The Lincoln Plawg - the blog with footnotes

Politics and law from a British perspective (hence Politics LAW BloG): ''People who like this sort of thing...'' as the Great Man said

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Thursday, January 13, 2005

The New York Times business

As I've mentioned before, when controversies arise over Times coverage, those outraged inevitably concentrate their fire on bylines - Wilgoren, Nagourney, Bumiller etc - with some attention on editors like Bill Keller, less on publisher Arthur Sulzberger. None at all on Scott Heekin-Canedy.

Who? Described [1] as President and General Manager - The New York Times, he is responsible for, inter alia,
advertising, circulation [and] marketing
-the minor matter of generating the moolah to pay the extortionate salaries of the journalistic Parnassus directed by Keller.

I've no idea what input Heekin-Canedy has into editorial content; but I'd be surprised if he did not express views on the market impact of particular editorial lines and approaches.

If - to take an example from the Land of Druther - Keller proposed to stop attendance at USG anonymous briefings, SHC might query the effect on advertising revenues of the likely controversy. As - surely - would senior management and directors.

While Keller would no doubt defend his right to decide on editorial matters, such decisions would clearly be informed by advice - the more radical the decision, the more detailed the advice - on their business impact.

A piece in Business Week is useful reading from that perspective.

The NYT Co is trailing competitors in stock value (January 2) and profitability (due to super-spending on the editorial operations, apparently), and is unclear what business model to adopt.

It seems stuck between the metro paper and national paper models; whilst
nearly 50% of all subscribers to the weekday Times live somewhere other than Gotham
this has been almost as much through home-town defections as out-of-town conversions:
Since the national expansion began in 1998, the Times has added 150,000 daily subscribers outside New York but is thought to have lost about 96,000 subscribers in its home market.

One reason to go national would be that
On average it costs the Times about one-third more to produce and deliver a newspaper in its home market (the only place where it owns its printing plants) than in the rest of America.

Another, that
in the New York region, where the Times reaches only 14% of all adult readers, the paper's circulation is too diffuse to allow for effective targeting by ZIP Code -- a technique that has enriched many other metro dailies with revenue from inserts.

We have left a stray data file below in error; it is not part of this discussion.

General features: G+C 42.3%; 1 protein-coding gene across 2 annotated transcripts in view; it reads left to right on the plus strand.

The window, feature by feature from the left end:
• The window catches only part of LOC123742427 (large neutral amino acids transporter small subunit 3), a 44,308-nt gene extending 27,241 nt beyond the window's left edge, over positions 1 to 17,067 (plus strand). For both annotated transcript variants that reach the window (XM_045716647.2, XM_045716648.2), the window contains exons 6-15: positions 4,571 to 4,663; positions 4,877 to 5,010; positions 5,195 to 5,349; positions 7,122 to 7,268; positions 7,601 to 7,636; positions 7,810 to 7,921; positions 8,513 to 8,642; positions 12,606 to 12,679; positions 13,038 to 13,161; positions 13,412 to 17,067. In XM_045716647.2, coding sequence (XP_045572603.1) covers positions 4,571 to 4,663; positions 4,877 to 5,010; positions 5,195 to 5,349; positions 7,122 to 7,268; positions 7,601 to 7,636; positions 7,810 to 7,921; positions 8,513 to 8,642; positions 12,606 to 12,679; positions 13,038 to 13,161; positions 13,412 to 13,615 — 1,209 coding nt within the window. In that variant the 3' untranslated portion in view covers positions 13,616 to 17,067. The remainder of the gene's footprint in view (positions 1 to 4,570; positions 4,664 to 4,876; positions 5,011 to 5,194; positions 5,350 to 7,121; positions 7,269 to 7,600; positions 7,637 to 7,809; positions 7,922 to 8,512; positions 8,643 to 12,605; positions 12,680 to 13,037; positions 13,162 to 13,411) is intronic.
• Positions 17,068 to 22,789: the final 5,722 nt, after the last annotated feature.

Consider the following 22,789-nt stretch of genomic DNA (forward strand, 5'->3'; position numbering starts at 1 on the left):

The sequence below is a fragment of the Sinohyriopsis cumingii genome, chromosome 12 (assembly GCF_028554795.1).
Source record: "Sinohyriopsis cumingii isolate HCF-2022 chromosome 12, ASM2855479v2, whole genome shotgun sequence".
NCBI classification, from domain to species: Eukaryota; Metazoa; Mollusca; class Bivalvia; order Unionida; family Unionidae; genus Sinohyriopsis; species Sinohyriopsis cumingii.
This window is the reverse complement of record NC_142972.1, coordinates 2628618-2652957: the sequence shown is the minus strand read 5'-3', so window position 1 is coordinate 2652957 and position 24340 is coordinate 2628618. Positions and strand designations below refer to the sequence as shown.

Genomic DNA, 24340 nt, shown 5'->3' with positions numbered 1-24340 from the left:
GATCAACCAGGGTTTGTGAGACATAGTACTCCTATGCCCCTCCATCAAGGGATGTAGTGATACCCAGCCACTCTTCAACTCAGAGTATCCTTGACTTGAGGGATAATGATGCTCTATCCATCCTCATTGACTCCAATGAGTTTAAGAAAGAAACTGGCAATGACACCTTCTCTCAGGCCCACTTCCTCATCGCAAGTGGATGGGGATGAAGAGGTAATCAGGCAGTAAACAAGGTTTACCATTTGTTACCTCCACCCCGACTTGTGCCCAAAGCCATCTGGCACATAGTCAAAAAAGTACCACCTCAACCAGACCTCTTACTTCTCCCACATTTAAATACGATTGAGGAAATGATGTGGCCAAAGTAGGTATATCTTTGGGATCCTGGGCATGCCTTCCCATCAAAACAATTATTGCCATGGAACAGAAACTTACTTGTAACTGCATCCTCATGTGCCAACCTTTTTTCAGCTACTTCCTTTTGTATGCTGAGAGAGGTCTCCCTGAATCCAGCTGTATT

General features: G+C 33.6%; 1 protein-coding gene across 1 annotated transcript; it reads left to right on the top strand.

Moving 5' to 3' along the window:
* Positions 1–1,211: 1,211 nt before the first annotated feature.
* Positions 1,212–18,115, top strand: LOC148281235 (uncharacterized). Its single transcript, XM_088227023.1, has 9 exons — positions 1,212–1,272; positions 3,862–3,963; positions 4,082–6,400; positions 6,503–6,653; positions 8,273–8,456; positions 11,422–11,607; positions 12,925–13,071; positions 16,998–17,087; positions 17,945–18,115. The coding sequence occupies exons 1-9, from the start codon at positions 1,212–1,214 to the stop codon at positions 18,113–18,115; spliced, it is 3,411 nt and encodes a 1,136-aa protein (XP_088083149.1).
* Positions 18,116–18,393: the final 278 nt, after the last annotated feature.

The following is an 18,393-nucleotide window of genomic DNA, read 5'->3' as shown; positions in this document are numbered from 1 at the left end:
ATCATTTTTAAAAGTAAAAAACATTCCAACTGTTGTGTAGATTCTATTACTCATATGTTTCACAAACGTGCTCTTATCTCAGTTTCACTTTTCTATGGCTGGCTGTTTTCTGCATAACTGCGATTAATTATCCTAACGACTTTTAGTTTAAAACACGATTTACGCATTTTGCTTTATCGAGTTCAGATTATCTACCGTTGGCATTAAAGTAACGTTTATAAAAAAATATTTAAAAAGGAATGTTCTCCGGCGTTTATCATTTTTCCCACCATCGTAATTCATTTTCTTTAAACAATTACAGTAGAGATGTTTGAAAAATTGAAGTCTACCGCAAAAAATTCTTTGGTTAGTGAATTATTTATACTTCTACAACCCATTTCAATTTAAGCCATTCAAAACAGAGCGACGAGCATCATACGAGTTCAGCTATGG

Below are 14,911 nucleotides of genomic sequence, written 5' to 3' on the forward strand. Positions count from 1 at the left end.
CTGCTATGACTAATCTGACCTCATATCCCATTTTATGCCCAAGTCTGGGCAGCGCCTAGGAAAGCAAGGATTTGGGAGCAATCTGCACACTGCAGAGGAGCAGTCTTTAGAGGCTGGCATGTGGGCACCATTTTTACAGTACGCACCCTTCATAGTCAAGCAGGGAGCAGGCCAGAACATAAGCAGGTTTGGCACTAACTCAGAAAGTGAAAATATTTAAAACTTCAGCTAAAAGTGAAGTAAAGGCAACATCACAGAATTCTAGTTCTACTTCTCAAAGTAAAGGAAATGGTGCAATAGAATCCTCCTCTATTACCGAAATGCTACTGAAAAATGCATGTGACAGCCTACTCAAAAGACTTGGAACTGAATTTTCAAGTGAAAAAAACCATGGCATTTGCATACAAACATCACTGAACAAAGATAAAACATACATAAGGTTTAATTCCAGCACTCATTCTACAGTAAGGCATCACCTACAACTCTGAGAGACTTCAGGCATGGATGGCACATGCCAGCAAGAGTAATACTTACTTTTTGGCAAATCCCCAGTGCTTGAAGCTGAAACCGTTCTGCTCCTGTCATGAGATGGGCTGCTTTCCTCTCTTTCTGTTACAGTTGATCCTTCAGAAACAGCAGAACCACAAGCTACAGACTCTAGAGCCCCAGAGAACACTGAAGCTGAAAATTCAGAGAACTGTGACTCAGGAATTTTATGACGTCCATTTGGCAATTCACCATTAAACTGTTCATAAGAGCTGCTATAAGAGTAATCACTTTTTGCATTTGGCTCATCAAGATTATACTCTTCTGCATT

But the paper's sales are around half of the national rags the Wall Street Journal and USA Today, which hurts the Times in getting national advertising.

Again, the online operation is profitable -
nett[ing] an enviable $17.3 million on revenues of $53.1 million during the first half of 2004
- with revenues growing by 30-40% a year - but from a low base.

The company is apparently toying with the idea of taking the site pay-only - but one senses straws being clutched at: so far as I'm aware, of newspapers that have gone pay-only, only the WSJ has made it produce significant revenues.

Beyond problems of detail (such as the effect on online advertising revenue if traffic drops 95%), the pay-or-free question is a classic managment time black hole: online is peripheral but glamorous, literally the window on the company. By contrast, the dead-tree operation is so last century - but it actually pays most of the wages, and its success or otherwise will determine the fate of the company.

Finally, the capital structure of the NYT Co gives the Sulzberger family a one-way bet: they have 91% of the Class B voting shares (the rights of which are explained on p84 of the 2003 10-K) for just 19% of the equity. The grandson also rises...

My guess is that the reason why the price of the stock (Class A, that is) has drifted in the last year or more may be less connected with the Jayson Blair shenanigans and more with the apparent lack of strategic direction by top management of what is essentially a closely-held company.

(Mentioning the Boston Metro (January 11) would be a cheap shot, I guess...)

  1. The bios and job descriptions of NYT Co executives and board members may come in handy.

The family: Adolph Ochs begat Iphigene Bertha Ochs who married Arthur Hays Sulzberger who begat Arthur Ochs Sulzberger Sr who begat Arthur Ochs Sulzberger Jr - currently, the Head Sulzberger In Charge.

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